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Economic activity in the non-manufacturing sector increased at a strong pace during September.

The Institute for Supply Management (ISM) reports that the NMI, a gauge of activity in the services sector, came in at 57.1% last month -- up 5.7% from August, showing growth for the 80th consecutive month.

A reading above 50 indicates expansion, while below that suggests contraction.

The index measuring new orders was up 8.6% to 60%, the Employment Index rose 6.5% to 57.2%, and the Prices Index edged up 2.2% to 54%, the sixth increase in prices in as many months.

The nation's purchasing and supply executives, while mostly positive about business conditions and the overall economy, note that a degree of uncertainty does exist due to geopolitical conditions coupled with the upcoming presidential election.

How they performed

The 14 non-manufacturing industries reporting growth in September were:

  1. Agriculture, Forestry, Fishing & Hunting;
  2. Utilities;
  3. Retail Trade;
  4. Management of Companies & Support Services;
  5. Information;
  6. Health Care & Social Assistance;
  7. Transportation & Warehousing;
  8. Finance & Insurance;
  9. Construction;
  10. Other Services;
  11. Wholesale Trade;
  12. Public Administration;
  13. Accommodation & Food Services; and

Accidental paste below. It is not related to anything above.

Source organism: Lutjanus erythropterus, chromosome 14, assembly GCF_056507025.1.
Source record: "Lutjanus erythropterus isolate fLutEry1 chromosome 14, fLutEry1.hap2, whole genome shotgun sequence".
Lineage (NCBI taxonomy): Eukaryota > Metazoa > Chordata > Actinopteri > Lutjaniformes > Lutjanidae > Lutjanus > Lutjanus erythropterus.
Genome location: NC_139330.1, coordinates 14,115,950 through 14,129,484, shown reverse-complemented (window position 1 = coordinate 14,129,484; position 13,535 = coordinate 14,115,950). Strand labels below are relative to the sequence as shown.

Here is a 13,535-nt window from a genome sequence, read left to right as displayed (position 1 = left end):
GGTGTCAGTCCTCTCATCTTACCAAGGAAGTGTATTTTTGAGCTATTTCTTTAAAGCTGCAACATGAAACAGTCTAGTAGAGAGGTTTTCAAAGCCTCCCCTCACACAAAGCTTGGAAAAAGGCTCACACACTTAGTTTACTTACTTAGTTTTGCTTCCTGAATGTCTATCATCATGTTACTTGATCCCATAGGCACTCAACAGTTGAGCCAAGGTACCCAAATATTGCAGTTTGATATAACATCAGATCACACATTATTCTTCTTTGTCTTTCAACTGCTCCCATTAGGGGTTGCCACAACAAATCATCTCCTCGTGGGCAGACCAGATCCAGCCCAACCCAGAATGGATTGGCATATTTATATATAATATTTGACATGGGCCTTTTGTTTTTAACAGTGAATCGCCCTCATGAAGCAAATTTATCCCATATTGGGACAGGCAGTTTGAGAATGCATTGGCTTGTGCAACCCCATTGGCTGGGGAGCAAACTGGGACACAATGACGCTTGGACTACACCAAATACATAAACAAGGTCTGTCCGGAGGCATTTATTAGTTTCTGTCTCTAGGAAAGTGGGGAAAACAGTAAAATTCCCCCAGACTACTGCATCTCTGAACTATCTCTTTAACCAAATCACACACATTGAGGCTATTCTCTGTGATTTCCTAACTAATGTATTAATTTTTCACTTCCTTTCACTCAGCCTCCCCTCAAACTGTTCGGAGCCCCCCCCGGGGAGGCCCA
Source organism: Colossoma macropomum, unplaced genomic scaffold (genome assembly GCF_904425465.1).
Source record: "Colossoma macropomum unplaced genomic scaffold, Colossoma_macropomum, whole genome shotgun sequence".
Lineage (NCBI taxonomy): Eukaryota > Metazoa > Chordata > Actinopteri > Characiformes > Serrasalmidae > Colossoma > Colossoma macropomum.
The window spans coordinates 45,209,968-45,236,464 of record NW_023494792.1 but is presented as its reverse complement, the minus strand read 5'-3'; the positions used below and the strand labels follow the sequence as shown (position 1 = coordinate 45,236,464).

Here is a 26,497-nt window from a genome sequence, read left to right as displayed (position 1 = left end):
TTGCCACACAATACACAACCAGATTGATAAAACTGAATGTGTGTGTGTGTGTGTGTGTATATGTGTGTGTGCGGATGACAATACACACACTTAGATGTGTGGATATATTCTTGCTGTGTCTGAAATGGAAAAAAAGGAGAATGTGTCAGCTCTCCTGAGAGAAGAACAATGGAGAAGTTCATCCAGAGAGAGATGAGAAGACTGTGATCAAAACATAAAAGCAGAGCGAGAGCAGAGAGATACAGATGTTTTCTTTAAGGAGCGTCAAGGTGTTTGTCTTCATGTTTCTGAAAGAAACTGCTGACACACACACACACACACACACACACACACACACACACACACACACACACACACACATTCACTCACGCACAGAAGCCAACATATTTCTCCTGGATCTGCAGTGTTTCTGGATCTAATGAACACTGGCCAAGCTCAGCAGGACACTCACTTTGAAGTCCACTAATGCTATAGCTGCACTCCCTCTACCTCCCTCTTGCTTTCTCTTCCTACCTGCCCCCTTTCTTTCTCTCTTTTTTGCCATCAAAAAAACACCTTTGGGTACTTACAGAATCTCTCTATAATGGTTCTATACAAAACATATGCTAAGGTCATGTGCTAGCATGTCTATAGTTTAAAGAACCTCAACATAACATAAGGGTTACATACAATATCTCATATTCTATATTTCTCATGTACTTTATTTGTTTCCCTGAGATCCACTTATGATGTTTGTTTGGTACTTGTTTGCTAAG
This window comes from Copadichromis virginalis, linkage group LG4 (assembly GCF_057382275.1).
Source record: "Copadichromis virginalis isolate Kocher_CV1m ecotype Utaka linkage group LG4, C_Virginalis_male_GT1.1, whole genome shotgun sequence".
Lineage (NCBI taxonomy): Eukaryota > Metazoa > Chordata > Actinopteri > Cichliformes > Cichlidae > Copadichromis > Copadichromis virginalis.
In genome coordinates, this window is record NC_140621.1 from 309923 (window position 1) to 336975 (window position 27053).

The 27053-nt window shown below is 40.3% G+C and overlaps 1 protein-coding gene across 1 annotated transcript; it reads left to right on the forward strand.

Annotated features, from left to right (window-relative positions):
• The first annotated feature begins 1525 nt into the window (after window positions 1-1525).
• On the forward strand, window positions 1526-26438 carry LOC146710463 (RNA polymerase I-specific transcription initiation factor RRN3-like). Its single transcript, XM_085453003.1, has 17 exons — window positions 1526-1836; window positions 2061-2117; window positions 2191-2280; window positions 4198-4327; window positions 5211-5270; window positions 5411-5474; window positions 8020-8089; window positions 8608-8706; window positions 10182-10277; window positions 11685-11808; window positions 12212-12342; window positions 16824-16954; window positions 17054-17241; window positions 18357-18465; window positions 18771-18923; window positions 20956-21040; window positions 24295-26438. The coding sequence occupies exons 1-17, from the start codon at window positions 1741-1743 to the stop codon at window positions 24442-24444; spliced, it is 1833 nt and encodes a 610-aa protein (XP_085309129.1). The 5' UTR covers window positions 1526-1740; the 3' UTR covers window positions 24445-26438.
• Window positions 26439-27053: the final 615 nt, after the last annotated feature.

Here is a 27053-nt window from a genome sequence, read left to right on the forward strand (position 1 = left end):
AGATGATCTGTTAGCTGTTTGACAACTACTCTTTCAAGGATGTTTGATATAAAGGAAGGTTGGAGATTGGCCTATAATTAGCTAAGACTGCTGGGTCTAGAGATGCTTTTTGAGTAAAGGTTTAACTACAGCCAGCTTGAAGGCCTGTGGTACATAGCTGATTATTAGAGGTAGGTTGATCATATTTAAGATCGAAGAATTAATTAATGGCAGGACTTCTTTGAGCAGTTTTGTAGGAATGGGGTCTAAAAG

14. Professional, Scientific & Technical Services.

Four industries reported contraction in September:

  1. Mining;
  2. Real Estate, Rental & Leasing;
  3. Arts, Entertainment & Recreation; and
  4. Educational Services.
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Jobless claims

The number of workers filing first-time applications for unemployment benefits has fallen below the 250,000 mark.

The Department of Labor (DOL) reports initial jobless claims totaled a seasonally adjusted 249,000 in the week ending October 1, a drop of 5,000 from the previous week's unrevised level.

The four-week moving average was 253,500, a decrease of 2,500 from the previous week. That's the lowest level since December 8, 1973, and marks 83 straight weeks of claims below 300,000 -- the longest streak since 1970. This measure is considered a more accurate gauge of the labor market since it lacks the volatility found in the weekly tally. There were no special factors impacting this week's initial claims.

The complete report is available on the DOL website.


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